the other, so should no one, whether he be priest or
layman, fail to labor in building up this true knowledge
for himself, or neglect the opportunity to ripen in wis-
dom, virtue, and godliness."
"But where," inquired Mander, "is this true wisdom
to be found, to which we should refer all things, and
by which we should prove all things ?"
"It is not, and can not be," replied Hold, "where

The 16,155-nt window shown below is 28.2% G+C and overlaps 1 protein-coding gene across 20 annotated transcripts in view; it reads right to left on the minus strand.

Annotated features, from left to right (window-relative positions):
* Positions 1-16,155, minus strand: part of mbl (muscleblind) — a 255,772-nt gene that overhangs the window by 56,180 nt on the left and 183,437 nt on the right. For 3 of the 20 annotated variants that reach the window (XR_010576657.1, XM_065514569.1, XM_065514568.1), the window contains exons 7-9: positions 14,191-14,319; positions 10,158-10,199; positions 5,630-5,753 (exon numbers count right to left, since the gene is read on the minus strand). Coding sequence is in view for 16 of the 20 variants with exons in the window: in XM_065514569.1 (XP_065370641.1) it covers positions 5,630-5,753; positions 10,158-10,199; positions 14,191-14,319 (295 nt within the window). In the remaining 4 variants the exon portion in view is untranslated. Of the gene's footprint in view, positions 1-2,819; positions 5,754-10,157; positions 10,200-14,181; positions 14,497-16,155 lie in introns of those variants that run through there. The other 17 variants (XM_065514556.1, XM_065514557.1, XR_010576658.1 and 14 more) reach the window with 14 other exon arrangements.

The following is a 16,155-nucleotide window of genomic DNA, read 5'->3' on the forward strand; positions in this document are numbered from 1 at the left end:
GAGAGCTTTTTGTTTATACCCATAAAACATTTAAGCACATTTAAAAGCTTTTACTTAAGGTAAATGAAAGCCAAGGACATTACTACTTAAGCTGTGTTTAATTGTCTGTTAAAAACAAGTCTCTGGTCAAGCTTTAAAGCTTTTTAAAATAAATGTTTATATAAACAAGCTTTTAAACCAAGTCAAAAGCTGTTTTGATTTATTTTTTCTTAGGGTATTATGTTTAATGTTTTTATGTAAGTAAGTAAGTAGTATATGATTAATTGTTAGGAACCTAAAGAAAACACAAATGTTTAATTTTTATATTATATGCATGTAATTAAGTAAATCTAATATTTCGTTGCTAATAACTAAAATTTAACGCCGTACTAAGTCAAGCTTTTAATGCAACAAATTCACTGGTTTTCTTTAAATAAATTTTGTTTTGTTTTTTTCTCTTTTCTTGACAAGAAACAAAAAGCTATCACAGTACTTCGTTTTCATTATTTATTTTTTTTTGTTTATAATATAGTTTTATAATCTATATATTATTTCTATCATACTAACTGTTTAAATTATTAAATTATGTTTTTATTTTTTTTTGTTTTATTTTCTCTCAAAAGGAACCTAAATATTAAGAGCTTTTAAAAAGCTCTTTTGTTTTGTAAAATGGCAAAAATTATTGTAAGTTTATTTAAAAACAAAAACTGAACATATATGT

error and delusion are, to say the least, always possible
— in any system of philosophy. It can only be drawn
from the fountain of truth itself."
"I might answer," said Mander, "not without be-
traying a painful emotion, with the question of Pilate,
What is truth ?"
"The word of God," said Hold, firmly, and solemn-
ly. But a slight shake of the head on the part of
Mander, and an almost contemptuous smile from his
son, showed him how unsatisfactory his answer had
been to his listeners.
Oswald now reminded his father that it was already
late, and the guests departed with the welcome prom-
ise to repeat the visit soon.